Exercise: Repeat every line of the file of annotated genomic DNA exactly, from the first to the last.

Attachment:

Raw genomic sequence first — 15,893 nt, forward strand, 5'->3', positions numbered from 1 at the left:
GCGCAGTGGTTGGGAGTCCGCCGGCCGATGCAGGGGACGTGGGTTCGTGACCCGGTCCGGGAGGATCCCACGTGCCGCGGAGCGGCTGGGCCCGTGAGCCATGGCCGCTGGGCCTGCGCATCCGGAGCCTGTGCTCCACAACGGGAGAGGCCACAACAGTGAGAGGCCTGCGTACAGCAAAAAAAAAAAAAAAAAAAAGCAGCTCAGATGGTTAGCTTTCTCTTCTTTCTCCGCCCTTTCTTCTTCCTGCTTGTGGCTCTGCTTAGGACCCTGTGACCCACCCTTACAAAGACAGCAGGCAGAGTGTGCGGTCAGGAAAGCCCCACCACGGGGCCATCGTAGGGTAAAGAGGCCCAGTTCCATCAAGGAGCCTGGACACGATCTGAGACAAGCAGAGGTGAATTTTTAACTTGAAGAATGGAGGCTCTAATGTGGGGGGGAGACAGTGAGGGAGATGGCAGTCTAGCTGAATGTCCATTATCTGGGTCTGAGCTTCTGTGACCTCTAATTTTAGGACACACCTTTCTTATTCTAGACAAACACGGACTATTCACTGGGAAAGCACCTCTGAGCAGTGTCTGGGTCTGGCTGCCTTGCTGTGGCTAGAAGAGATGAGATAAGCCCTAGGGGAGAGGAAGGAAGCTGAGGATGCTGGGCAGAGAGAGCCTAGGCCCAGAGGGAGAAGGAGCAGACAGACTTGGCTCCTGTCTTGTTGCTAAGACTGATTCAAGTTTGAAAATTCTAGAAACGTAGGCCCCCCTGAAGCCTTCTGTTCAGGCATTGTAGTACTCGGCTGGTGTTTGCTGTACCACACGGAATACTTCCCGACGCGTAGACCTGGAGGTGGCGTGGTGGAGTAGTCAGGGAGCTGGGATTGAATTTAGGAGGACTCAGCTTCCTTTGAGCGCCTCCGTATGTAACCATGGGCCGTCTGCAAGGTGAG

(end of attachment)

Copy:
Raw genomic sequence first — 15,893 nt, forward strand, 5'->3', positions numbered from 1 at the left:
GCGCAGTGGTTGGGAGTCCGCCGGCCGATGCAGGGGACGTGGGTTCGTGACCCGGTCCGGGAGGATCCCACGTGCCGCGGAGCGGCTGGGCCCGTGAGCCATGGCCGCTGGGCCTGCGCATCCGGAGCCTGTGCTCCACAACGGGAGAGGCCACAACAGTGAGAGGCCTGCGTACAGCAAAAAAAAAAAAAAAAAAAAGCAGCTCAGATGGTTAGCTTTCTCTTCTTTCTCCGCCCTTTCTTCTTCCTGCTTGTGGCTCTGCTTAGGACCCTGTGACCCACCCTTACAAAGACAGCAGGCAGAGTGTGCGGTCAGGAAAGCCCCACCACGGGGCCATCGTAGGGTAAAGAGGCCCAGTTCCATCAAGGAGCCTGGACACGATCTGAGACAAGCAGAGGTGAATTTTTAACTTGAAGAATGGAGGCTCTAATGTGGGGGGGAGACAGTGAGGGAGATGGCAGTCTAGCTGAATGTCCATTATCTGGGTCTGAGCTTCTGTGACCTCTAATTTTAGGACACACCTTTCTTATTCTAGACAAACACGGACTATTCACTGGGAAAGCACCTCTGAGCAGTGTCTGGGTCTGGCTGCCTTGCTGTGGCTAGAAGAGATGAGATAAGCCCTAGGGGAGAGGAAGGAAGCTGAGGATGCTGGGCAGAGAGAGCCTAGGCCCAGAGGGAGAAGGAGCAGACAGACTTGGCTCCTGTCTTGTTGCTAAGACTGATTCAAGTTTGAAAATTCTAGAAACGTAGGCCCCCCTGAAGCCTTCTGTTCAGGCATTGTAGTACTCGGCTGGTGTTTGCTGTACCACACGGAATACTTCCCGACGCGTAGACCTGGAGGTGGCGTGGTGGAGTAGTCAGGGAGCTGGGATTGAATTTAGGAGGACTCAGCTTCCTTTGAGCGCCTCCGTATGTAACCATGGGCCGTCTGCAAGGTGAG